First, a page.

I was an early fan of Hellboy. Forget the comical name or the character himself. What grabbed me from the moment I spotted it was it’s graphic appeal. Mike Mignola designs his panels, pages, story, and dialog. They are impeccable and luscious. I want to linger on every page because my brain is always happy to fill in the blanks he leaves practically everywhere. The mark of a superior designer and draughtsman.
It’s the risks he takes with leaving things out that makes the difference. Huge explosions with barely an indication of detail, and large areas of color that he and Dave Stewart, an excellent colorist, work out together. Creatures and settings drawn from simple outlines or slightly modified cut-outs as figures. That takes commitment to leave out all the dang detail.
But it’s thirty-odd years of built-up risk-taking. You get that with training. When I scan his pages I feel the joy Mike projects as if I held the pen in my own hand. The artist in me feels his drawing chops coming through.
That’s what I was shooting for in my own piece based on one of Mike’s characters, Lobster Johnson. I wanted just enough detail to come through, but again, if I nailed the values, I could get away with murder.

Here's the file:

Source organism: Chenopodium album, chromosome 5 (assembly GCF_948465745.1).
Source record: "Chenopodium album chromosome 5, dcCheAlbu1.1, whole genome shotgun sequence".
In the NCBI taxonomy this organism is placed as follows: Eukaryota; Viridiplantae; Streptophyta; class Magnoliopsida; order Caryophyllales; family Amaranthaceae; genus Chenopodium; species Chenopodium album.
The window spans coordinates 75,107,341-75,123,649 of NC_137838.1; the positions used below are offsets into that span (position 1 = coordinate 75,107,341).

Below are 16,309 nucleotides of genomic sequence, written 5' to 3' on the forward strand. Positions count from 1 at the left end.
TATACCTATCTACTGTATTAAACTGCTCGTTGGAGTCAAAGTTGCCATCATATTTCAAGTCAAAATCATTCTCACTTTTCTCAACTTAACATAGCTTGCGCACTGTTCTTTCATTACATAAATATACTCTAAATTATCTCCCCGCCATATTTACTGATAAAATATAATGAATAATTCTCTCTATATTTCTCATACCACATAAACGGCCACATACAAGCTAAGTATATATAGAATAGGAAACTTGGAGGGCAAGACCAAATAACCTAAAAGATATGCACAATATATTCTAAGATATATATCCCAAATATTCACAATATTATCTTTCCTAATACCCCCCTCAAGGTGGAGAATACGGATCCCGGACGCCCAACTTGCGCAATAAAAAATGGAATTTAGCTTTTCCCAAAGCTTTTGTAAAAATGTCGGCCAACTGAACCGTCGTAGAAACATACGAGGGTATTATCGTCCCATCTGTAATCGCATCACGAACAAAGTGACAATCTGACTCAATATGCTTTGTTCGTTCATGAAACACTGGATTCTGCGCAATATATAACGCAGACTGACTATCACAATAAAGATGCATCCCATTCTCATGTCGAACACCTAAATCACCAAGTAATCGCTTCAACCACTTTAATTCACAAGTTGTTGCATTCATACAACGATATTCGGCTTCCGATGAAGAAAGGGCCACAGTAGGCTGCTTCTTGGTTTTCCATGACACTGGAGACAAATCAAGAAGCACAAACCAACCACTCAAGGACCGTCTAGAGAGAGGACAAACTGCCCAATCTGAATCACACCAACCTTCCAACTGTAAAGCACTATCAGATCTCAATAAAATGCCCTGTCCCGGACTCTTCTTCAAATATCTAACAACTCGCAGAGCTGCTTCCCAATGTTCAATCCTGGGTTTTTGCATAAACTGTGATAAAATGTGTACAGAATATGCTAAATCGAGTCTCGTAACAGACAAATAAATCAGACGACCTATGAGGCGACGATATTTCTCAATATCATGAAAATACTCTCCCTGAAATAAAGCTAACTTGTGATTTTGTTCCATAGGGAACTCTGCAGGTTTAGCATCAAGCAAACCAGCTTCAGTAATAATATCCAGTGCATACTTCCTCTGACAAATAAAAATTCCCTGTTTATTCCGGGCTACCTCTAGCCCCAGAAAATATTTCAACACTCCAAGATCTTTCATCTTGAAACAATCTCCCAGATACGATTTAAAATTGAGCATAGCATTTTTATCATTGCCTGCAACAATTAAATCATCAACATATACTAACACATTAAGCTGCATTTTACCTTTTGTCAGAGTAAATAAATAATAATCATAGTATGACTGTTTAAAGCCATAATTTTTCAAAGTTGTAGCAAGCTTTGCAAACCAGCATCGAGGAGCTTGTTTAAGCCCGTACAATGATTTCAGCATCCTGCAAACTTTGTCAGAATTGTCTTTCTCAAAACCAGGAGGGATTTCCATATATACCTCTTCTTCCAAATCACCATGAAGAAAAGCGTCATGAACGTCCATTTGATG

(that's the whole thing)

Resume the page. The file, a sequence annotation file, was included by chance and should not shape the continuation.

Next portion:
This is a cover for a trade paperback called, The Satan Factory, by Thomas E. Sniegoski, published by Dark Horse. Lia Ribacchi art directed, with Mike overseeing the process. As always, the composition is found in the thumbs.
The first finished sketch wasn’t quite there. I wanted to catch Lobster in just the right hesitation, making a decision to fire or not to fire. That slight, detection-laden moment was what I wanted.
Mike guided me into the demon skulls floating in the background. I dug out some of my skulls, and lit them. Then I redrew them, modifying to fit.